Different modes of light reflecting from and transmitting through a petal. The probability of an increased number of reflections and transmissions increases significantly toward the base of the petal.

Fig. 4
Fig. 4

Reflectance spectra from a single pink carnation petal (top curve) and the simulated spectrum for 2, 3,…, 10 multiple reflections. The magnitude of each curve has been normalized to illustrate the change in the shape of the reflectance spectrum. The bottom curve, representing ten reflections, is highly saturated and contains, for the most part, energy only at wavelengths longer than 650 nm. As reflections increase, the band edge moves right, and the difference between the high and the low reflectance regions gets larger.

Fig. 5
Fig. 5

Reflectance spectra from a flower and a petal for a purple daisy. Dashed curve, reflectance spectrum of a petal; pluses, measured reflectance spectrum of a saturated region within a purple daisy, scaled to equal the petal reflectance spectrum at 750 nm; solid curve, best model fit [Eq. (1)] of the reflectance function to the saturated region in the flower. It required four reflections and transmissions to adequately fit the flower measurements.

Fig. 6
Fig. 6

Measurements of a petal and a flower for a yellow rose and the fit with use of Eq. (1). The top graph illustrates the fit of Eq. (1) with four reflections and transmissions, and the bottom graph illustrates the best fit with ten reflections and transmissions. Dashed curve, reflectance spectrum of a rose petal; pluses, measured reflectance spectrum of a saturated region within the flower; solid curve, best fit with use of Eq. (1). Clearly, the higher order is needed to adequately fit the transition region near 550 nm.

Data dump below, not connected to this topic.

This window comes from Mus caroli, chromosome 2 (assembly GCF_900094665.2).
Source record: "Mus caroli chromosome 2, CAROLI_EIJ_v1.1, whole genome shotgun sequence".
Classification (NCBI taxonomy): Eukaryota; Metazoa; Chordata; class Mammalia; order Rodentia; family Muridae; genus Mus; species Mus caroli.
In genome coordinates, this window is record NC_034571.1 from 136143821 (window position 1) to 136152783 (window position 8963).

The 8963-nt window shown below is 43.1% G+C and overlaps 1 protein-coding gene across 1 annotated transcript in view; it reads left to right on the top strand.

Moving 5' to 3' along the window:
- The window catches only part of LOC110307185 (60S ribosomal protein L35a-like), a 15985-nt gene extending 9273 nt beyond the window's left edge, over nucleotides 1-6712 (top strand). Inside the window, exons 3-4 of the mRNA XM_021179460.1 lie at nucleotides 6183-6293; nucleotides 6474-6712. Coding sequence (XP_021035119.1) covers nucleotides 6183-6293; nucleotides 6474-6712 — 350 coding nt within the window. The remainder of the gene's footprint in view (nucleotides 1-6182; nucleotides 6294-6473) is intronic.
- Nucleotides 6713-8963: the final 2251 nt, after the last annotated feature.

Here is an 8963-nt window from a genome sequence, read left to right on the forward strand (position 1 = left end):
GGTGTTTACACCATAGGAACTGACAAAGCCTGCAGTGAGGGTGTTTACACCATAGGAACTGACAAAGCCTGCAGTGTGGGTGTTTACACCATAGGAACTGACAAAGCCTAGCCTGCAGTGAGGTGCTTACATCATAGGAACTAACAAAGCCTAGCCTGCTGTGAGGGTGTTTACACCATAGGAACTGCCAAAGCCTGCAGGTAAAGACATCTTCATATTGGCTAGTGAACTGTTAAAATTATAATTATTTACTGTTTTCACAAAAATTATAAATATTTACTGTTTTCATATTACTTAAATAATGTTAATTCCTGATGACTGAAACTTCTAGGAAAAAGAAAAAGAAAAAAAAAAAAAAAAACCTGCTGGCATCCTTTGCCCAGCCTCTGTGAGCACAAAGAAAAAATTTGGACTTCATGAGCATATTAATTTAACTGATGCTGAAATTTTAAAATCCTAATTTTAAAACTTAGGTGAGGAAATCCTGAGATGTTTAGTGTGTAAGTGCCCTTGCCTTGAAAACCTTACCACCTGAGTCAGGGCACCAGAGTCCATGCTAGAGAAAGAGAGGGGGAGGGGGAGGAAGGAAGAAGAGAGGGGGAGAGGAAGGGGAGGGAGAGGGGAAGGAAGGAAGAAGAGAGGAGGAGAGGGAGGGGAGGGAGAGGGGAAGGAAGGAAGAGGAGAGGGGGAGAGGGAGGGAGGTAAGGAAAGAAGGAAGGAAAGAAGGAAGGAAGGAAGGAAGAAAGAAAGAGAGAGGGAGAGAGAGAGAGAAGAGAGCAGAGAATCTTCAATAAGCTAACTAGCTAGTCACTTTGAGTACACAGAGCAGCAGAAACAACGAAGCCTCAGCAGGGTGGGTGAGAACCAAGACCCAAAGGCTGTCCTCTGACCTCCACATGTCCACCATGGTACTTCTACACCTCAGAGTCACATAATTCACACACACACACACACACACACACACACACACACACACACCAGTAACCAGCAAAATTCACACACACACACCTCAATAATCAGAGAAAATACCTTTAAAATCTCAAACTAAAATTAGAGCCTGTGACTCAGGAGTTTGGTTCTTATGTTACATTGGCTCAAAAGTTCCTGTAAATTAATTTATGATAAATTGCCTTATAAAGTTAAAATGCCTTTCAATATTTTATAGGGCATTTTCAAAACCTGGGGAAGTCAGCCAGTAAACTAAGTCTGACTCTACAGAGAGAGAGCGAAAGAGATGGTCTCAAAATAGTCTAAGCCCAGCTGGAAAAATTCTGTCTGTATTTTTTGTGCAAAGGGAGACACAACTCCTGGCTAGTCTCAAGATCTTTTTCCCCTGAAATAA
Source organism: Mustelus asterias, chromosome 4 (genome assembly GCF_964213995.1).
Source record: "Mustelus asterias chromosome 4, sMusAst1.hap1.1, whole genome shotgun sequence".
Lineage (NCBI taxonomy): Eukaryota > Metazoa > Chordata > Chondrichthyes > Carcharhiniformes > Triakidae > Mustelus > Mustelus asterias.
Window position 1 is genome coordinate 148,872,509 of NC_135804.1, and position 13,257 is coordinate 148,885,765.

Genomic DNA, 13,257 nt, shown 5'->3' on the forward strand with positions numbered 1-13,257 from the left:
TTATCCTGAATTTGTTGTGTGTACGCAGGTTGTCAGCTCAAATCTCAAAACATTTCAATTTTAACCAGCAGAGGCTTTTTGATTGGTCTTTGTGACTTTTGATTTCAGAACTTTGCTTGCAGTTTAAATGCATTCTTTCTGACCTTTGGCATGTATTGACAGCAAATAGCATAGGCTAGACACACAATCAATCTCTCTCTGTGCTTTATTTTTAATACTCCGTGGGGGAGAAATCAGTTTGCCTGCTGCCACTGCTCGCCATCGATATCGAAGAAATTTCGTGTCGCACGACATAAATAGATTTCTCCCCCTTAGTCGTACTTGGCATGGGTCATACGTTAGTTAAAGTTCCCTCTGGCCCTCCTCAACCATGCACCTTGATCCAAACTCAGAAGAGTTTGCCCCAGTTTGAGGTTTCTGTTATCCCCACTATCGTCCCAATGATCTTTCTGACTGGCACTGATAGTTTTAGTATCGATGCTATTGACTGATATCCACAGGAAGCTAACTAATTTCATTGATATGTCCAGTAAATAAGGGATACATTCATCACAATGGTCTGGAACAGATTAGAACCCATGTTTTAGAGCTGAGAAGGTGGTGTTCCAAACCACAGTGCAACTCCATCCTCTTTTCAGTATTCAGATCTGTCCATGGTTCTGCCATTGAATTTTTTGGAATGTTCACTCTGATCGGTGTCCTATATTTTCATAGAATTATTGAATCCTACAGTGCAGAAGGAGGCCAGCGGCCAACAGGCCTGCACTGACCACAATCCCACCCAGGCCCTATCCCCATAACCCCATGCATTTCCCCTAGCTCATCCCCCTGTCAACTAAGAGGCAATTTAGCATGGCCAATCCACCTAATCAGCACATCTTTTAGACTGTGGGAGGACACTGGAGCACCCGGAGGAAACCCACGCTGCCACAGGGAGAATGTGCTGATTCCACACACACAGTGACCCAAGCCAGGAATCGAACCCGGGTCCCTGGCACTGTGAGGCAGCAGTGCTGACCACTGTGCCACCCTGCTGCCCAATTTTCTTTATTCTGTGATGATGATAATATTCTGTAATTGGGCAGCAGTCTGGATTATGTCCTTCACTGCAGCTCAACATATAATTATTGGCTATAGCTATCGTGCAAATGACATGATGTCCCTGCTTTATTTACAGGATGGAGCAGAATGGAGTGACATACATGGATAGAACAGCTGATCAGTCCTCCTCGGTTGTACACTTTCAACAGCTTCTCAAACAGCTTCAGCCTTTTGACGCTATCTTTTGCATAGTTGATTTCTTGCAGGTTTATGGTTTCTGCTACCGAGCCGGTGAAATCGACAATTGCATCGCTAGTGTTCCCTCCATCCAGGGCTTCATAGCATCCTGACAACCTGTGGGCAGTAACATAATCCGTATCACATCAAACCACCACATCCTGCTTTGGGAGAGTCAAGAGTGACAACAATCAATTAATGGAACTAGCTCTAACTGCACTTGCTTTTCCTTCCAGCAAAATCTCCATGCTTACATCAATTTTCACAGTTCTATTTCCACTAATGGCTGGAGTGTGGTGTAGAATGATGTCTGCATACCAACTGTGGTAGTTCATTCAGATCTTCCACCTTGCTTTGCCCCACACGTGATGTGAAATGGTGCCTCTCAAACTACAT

Fig. 7
Fig. 7

CIE xy chromaticity coordinates for a standard observer under D65 illuminant for each of the measurements. Circles, all 12 petal measurements; crosses, all 36 flower measurements for each flower. A point near the white point (plus) is desaturated, and a point near an edge represents complete saturation. Simulations of pure reflectance from a single pink carnation are plotted above the carnation data (shifted upward for display purposes). Diamond, single petal measurement; asterisks, multiple reflection simulations. Each simulated higher-order term is represented by a small shift toward the red point.

Fig. 8
Fig. 8

Reflectance (dashed curves), scaled reflectance (circles), transmittance (dotted curves), and absorptance (solid curves) for a single petal from a carnation and from a rose. The transmittance is closely modeled by a scaled version of the reflectance. The total absorptance of both petals is quite low at some wavelengths. As an example, very little light between 600 and 700 nm is absorbed by either petal. These measurements were obtained with the LICOR spectroradiometer with integrating sphere for maximum accuracy.

Equations (2)

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F(λ)=I(λ)[a1p(λ)+a2p2(λ)++anpn(λ)],
a1, a2,, an0,